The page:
Tax reform: How the new tax law may impact you

Recently, Congress passed a new tax reform bill. Analysts at Ameriprise Financial have identified some areas that may affect taxpayers now and in the future.

Tax rates and brackets

The law reduces tax rates and adjusts income brackets for taxpayers, including individual filers and married couples filing jointly. However, the number of individual tax brackets remains at seven. The number of estate and trust brackets is reduced from five to four brackets, also with slightly lower rates. These changes do not affect the special tax rates or tax brackets for long-term capital gains and qualified dividends.

The new tax rates and brackets apply from 2018 through 2025.

Standard deduction vs. more limited itemized deductions 

The new law nearly doubles the standard income tax deduction for individuals to $12,000 (up from $6,350 in 2017), and to $24,000 (up from $12,700 in 2017) for married couples filing jointly. For taxpayers who have previously itemized their deductions, the increased standard deduction – as well as changes to itemized deductions – may make itemizing less attractive in 2018 for some.  

Taxpayers should consider the impact of changes to itemized deductions made in the new law. These changes are in effect from 2018 through 2025.

  • State and local itemized tax deductions will be generally limited to $10,000 but will apply to state and local property tax, plus either state and local income tax or sales tax, beginning in 2018.
  • Charitable donation deductions remain in place, increasing limits for cash contributions to public charities from 50% to 60% of adjusted gross income (AGI), with some other minor changes.
  • Mortgage interest deductions largely remain under previous rules. However, for homes purchased in 2018 through 2025, the existing $1,000,000 limitation is reduced to $750,000. Additionally, deductions are no longer allowed for interest paid on home equity loans for 2018 through 2025.
  • Medical expense deductions are retained and, in fact, expanded for 2017 and 2018 to allow deductions for expenses in excess of 7.5% of AGI (prior rule is in excess of 10% of AGI).
  • Miscellaneous itemized deductions are not allowed for 2018 through 2025, including:
    • Unreimbursed employee business expenses (e.g., travel expenses, home office expenses)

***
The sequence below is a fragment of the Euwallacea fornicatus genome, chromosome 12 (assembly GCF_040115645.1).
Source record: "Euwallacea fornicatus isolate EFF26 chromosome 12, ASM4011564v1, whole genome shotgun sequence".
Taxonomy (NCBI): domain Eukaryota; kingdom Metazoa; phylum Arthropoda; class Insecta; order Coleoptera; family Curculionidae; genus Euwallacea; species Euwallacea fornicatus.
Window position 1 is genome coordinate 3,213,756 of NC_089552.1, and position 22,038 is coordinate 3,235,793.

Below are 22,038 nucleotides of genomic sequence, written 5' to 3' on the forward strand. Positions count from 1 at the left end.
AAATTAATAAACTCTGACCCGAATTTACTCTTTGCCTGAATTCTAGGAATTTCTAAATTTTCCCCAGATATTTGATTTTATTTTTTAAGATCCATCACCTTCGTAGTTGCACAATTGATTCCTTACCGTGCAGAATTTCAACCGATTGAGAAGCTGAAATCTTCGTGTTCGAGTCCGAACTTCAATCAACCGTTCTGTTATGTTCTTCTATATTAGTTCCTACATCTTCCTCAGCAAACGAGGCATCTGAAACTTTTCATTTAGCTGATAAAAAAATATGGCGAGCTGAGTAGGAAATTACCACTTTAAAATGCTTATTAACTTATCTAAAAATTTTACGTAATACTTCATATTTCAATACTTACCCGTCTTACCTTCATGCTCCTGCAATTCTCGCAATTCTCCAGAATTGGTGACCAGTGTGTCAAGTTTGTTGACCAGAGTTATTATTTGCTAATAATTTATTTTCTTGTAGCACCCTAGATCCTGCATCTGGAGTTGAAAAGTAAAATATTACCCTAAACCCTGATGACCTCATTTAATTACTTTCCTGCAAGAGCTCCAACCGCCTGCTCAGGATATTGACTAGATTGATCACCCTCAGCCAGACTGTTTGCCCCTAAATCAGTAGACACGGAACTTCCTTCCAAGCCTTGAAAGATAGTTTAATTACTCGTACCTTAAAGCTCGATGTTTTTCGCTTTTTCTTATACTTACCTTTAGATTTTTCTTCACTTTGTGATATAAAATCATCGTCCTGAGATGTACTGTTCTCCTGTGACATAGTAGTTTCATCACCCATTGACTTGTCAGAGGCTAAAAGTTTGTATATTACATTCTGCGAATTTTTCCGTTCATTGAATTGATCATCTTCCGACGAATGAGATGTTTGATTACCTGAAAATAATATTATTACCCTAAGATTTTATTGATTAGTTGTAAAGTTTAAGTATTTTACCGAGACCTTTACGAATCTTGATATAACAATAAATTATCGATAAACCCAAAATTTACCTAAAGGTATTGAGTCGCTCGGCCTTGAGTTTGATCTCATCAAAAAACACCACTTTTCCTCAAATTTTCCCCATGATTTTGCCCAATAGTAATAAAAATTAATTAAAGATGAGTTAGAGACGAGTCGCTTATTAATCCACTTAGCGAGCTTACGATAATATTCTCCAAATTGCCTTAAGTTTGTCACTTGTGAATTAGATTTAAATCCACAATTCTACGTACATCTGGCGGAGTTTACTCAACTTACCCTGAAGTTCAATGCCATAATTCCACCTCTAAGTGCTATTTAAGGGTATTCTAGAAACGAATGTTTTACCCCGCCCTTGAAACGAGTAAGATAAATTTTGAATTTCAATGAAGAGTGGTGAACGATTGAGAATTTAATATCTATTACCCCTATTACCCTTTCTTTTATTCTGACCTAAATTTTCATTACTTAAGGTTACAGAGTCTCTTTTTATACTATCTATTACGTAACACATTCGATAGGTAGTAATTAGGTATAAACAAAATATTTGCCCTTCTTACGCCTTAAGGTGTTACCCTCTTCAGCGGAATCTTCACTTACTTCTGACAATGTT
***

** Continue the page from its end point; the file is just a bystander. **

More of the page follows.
• Investment fees and expenses
    • Tax preparation fees

Personal exemptions and child tax credit

Under the new bill, personal exemptions are eliminated for 2018 through 2025. However, during the same time, the child tax credit will be increased to $2,000 per qualifying child with a $500 credit for qualifying dependents other than qualifying children.

Other changes

  • Recharacterization of ROTH conversions: Under the new law, “recharacterizing” a Roth conversion that occurs in 2018 is no longer possible. Recharacterizing Roth conversions that occurred in 2017 may still be possible depending on how the new law is interpreted by regulators. Recharacterizing Roth contributions to traditional IRA contributions and vice versa would continue to be permitted.
  • Education savings/deductions: The tax advantages of 529 plans expand to K-12 education, allowing for tax-free withdrawals of up to $10,000 from qualified education savings accounts for private school tuition.
  • Estate, Gift, and GST taxes: The federal transfer taxes are retained, but with an approximately double exclusion amount applicable for 2018 through 2025.
  • 20% Deduction for Certain Pass-through Business Income: The bill provides a tax deduction for individuals, trusts and estates who own certain businesses operating as pass-through entities (sole proprietorships, partnerships, S corporations, and most LLCs). Eligible taxpayers can deduct up to 20% of the taxpayer’s allocable share of qualified pass-through business income, subject to limitations.  For many businesses providing professional services (including financial advisors, doctors, and lawyers), the deduction is only available if the owner’s taxable income falls under certain thresholds ($315,000 married filing jointly, $157,500 otherwise), and the benefit is phased out over those thresholds (capped at $415,000 married filing jointly, $207,500 otherwise).

Contact your tax advisor if you have questions about the new legislation, and how it could affect you, and see your financial advisor. Though your Ameriprise financial advisor cannot provide specific tax advice, they can support your tax advisor and help you understand the general impacts of the legislation, or refer you to a tax advisor if you don’t already work with one.

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